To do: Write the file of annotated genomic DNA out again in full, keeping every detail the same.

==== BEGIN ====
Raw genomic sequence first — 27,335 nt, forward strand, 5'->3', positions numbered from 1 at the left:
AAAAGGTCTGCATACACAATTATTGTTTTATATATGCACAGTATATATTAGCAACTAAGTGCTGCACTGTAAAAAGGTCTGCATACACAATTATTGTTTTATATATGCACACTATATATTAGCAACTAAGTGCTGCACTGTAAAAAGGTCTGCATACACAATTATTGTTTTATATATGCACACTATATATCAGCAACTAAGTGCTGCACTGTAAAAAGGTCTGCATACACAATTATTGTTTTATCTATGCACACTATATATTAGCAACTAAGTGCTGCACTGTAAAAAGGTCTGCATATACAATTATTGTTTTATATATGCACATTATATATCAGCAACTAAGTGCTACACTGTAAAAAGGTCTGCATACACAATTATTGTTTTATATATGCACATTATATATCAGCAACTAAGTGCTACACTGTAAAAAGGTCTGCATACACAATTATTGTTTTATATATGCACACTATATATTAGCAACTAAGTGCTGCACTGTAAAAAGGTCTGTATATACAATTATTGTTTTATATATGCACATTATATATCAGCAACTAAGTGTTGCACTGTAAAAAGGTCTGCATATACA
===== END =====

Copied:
Raw genomic sequence first — 27,335 nt, forward strand, 5'->3', positions numbered from 1 at the left:
AAAAGGTCTGCATACACAATTATTGTTTTATATATGCACAGTATATATTAGCAACTAAGTGCTGCACTGTAAAAAGGTCTGCATACACAATTATTGTTTTATATATGCACACTATATATTAGCAACTAAGTGCTGCACTGTAAAAAGGTCTGCATACACAATTATTGTTTTATATATGCACACTATATATCAGCAACTAAGTGCTGCACTGTAAAAAGGTCTGCATACACAATTATTGTTTTATCTATGCACACTATATATTAGCAACTAAGTGCTGCACTGTAAAAAGGTCTGCATATACAATTATTGTTTTATATATGCACATTATATATCAGCAACTAAGTGCTACACTGTAAAAAGGTCTGCATACACAATTATTGTTTTATATATGCACATTATATATCAGCAACTAAGTGCTACACTGTAAAAAGGTCTGCATACACAATTATTGTTTTATATATGCACACTATATATTAGCAACTAAGTGCTGCACTGTAAAAAGGTCTGTATATACAATTATTGTTTTATATATGCACATTATATATCAGCAACTAAGTGTTGCACTGTAAAAAGGTCTGCATATACA